Ontarians will suffer and die for years to come because of COVID-19

OPINION: Thousands of medical procedures and tests were delayed or cancelled because of the pandemic. We’ll be facing the costs well into the future
By Matt Gurney - Published on Dec 02, 2021
A recent report states that Canada saw 19,000 “excess deaths” for the period of March 2020 to the end of July 2021. (A&J Fotos/iStock)

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A week ago, in this space, I wrote about the emotional toll of COVID-19 — the stress, the frayed nerves, the exhaustion, the heroic struggle not to lose our tempers with poor customer-service reps at banks. (That last one was rather specific in my case, I grant, but the rest applies broadly.) The emotional toll is hard to tabulate, since we each experience it differently. 

Other costs are more easily tallied up.

In a recent report prepared by Deloitte for the Canadian Medical Association, 19,000 “excess deaths” were noted in Canada for the period of March 2020 to the end of July 2021. Excess death is a measurement of how many more people died during a given period than statisticians would expect, given the experience of prior years and known trends in a population’s size and age. Interestingly, this includes roughly 4,000 deaths that cannot be directly linked to the pandemic.

Excess deaths are a damned tricky thing to track and interpret. The roughly 15,000 remaining deaths constitute only half of our known COVID-19 deaths (that tally is a few hundred shy of 30,000, at time of writing). This seems like an error or miscalculation but actually makes sense — COVID-19 was lopsidedly lethal for the elderly and infirm. At the risk of sounding callous, in the most vulnerable population groups, the virus likely simply accelerated the deaths of those who would have died of something else that year anyway. I say this cautiously, well aware of the fact that similar arguments have been used before to downplay the pandemic and its dangers. I have no patience or tolerance for that. But the math is the math: some of COVID-19’s victims were not long for this world, and saying so doesn’t excuse the fact that many jurisdictions failed to keep them safe and, in some tragic cases, allowed them to die alone and in horrible conditions.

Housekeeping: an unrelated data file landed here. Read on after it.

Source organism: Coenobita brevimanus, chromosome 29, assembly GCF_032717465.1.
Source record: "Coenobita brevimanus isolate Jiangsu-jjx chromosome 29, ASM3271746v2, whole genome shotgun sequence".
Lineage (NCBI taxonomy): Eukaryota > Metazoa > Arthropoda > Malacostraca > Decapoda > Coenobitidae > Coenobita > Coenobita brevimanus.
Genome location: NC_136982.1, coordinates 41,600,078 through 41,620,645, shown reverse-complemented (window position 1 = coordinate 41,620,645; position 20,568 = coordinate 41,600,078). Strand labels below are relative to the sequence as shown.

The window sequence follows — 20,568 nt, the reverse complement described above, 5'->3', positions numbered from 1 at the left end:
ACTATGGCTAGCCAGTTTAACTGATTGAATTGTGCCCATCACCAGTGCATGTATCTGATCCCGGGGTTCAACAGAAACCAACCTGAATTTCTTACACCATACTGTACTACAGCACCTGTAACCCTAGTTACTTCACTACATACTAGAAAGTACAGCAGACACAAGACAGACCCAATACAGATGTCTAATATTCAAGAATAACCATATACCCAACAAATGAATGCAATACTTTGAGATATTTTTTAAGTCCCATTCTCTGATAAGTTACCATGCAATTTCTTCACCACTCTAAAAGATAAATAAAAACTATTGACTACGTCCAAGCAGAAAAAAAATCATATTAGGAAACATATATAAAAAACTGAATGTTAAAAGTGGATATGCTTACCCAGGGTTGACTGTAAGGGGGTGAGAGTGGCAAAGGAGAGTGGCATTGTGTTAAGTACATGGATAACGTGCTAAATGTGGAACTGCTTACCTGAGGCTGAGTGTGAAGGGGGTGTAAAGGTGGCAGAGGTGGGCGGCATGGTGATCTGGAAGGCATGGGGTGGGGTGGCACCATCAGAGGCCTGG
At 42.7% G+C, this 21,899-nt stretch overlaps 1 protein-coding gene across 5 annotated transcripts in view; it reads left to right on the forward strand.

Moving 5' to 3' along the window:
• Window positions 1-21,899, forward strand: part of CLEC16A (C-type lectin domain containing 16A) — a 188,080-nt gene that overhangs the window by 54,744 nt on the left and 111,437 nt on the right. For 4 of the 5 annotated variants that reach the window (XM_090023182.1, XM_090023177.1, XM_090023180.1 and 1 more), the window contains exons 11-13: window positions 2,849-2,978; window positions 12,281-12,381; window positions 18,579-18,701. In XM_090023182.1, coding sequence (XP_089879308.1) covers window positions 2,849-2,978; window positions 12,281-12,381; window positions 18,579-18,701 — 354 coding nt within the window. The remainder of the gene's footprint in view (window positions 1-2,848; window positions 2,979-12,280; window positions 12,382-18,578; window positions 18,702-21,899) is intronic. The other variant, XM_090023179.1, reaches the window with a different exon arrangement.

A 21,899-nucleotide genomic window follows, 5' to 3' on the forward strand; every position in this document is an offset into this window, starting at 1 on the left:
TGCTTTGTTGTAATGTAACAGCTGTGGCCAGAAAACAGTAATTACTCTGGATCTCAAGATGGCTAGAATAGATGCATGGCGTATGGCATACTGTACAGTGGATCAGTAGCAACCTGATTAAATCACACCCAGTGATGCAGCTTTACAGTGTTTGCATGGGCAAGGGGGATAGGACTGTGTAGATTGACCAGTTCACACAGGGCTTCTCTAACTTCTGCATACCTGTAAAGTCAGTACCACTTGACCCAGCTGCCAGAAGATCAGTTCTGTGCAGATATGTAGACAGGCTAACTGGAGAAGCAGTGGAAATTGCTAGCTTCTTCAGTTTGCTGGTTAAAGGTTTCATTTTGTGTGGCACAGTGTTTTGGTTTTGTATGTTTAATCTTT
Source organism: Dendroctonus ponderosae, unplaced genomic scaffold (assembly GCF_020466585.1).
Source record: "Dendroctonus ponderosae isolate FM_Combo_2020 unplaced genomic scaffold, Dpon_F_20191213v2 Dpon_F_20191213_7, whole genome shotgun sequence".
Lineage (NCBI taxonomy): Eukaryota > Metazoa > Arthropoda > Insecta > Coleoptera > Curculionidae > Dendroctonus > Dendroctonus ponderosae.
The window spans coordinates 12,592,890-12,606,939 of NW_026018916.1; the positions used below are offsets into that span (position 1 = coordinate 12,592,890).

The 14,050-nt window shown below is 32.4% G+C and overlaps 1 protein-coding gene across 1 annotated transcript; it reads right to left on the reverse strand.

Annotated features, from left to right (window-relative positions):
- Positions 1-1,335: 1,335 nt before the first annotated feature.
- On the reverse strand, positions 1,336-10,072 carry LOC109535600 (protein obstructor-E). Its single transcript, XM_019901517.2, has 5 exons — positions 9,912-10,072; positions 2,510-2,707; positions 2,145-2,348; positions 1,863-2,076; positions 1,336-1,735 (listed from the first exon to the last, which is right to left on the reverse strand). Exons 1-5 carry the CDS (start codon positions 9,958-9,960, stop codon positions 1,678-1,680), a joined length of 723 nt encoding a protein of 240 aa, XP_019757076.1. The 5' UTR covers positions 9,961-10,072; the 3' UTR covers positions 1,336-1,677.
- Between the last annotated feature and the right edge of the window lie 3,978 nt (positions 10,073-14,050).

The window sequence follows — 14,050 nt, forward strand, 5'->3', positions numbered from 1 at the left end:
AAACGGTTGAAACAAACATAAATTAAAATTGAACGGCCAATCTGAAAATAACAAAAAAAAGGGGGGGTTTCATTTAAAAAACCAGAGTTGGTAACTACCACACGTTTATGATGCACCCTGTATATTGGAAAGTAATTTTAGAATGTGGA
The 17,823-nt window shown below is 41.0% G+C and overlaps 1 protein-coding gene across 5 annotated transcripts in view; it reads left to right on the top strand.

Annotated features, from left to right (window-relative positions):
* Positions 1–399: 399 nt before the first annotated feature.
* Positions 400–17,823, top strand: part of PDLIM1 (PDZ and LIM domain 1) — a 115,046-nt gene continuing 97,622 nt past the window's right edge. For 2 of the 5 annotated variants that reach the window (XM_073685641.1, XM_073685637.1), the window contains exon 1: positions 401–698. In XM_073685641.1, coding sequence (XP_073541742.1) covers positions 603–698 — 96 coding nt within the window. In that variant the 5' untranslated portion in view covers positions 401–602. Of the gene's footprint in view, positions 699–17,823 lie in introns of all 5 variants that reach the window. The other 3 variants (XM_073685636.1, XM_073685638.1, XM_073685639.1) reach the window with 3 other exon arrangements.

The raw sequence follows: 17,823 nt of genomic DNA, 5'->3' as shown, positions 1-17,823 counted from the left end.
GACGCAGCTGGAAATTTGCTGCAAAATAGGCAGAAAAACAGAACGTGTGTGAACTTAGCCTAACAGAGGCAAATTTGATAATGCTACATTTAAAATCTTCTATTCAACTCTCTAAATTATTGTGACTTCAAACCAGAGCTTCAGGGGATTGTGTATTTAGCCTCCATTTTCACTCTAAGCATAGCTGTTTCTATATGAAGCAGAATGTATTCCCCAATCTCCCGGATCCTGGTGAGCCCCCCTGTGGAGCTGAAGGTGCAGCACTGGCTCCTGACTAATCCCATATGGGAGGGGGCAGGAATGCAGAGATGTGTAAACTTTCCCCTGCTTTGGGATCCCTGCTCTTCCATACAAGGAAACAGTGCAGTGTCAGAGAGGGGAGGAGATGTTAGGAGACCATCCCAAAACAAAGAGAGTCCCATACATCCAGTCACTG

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The above was an aside, but I think an important one. The report’s findings may well be exploited by those seeking to downplay or deny the toll of COVID-19 on this country, and it’s important to be clear that, while some of the victims of COVID-19 were near the end of their natural lives, many thousands weren’t. There are thousands of us who are no longer here precisely because of this pandemic. They’d still be here if it hadn’t happened.

And that includes people who did not die of the virus. That brings us back to the 4,000 excess deaths not believed to be linked to the virus itself.

The CMA report cannot state with any certainty what happened to these people. It deals with aggregate numbers, not individual outcomes. But it’s not hard to see the general outlines. Thousands of medical procedures and tests were delayed or cancelled because of COVID-19’s arrival. Barriers to accessing health care — and delays are very much a barrier — are a known contributor to worsened health-care outcomes (which is a mild way of saying “illness and death”). Are all the unexplained 4,000 deaths due to this? Almost certainly not. But some of them are going to be, without doubt, and that cost will continue accruing for years. People will die in the 2030s after long, brave battles with cancers that might have been easily beaten if caught early enough, but those screenings weren’t available thanks to the pandemic. And so on.

The evidence of this crisis is already mounting. Thousands of procedures are backlogged. Retaining health-care staff is itself a crisis. Self-reported rates of burnout and exhaustion among staff are alarmingly high. Anecdotally, I’m hearing more and more reports of long waits for undeniably essential or urgent care. Some of these anecdotes would horrify you.

This is arguably one of the greatest moral failures of the pandemic. Everything that has prolonged it, from political failures to individuals refusing to get vaccinated, will be paid for by the suffering and death of some of us. Ontarians and Canadians will suffer and die for years to come for want of a bed, a well-rested nurse, or a timely test. These deaths will happen quietly, out of sight, to later be tallied up, at chronological and emotional remove, by number-crunchers at Deloitte, Statistics Canada, and the rest. But they will be real people whose pain and suffering will matter, and their deaths and struggles will break the hearts of those that love them. 

We had plenty of warning before COVID-19 hit that our health-care system was too small and had no margin for emergencies or the unexpected. We didn’t act. As time passes and the dying continues largely out of sight and out of mind, we’ll likely continue short-funding our essential services, health care included, at enormous cost. I truly wish I didn’t believe this to be so, but I do. It is very hard to trust that we will do much to avoid these coming deaths or to prevent future debacles. Perhaps all that we can be sure of in Ontario as 2021 comes to a close is that we may not fund a hospital system enough so that it can save you, and your fellow citizen may not get vaccinated to help end the pandemic whose prolonging may kill you, but after you’re dead, someone will count your death and compare it to historical trends. It ain’t much. But it’s something, I guess. 

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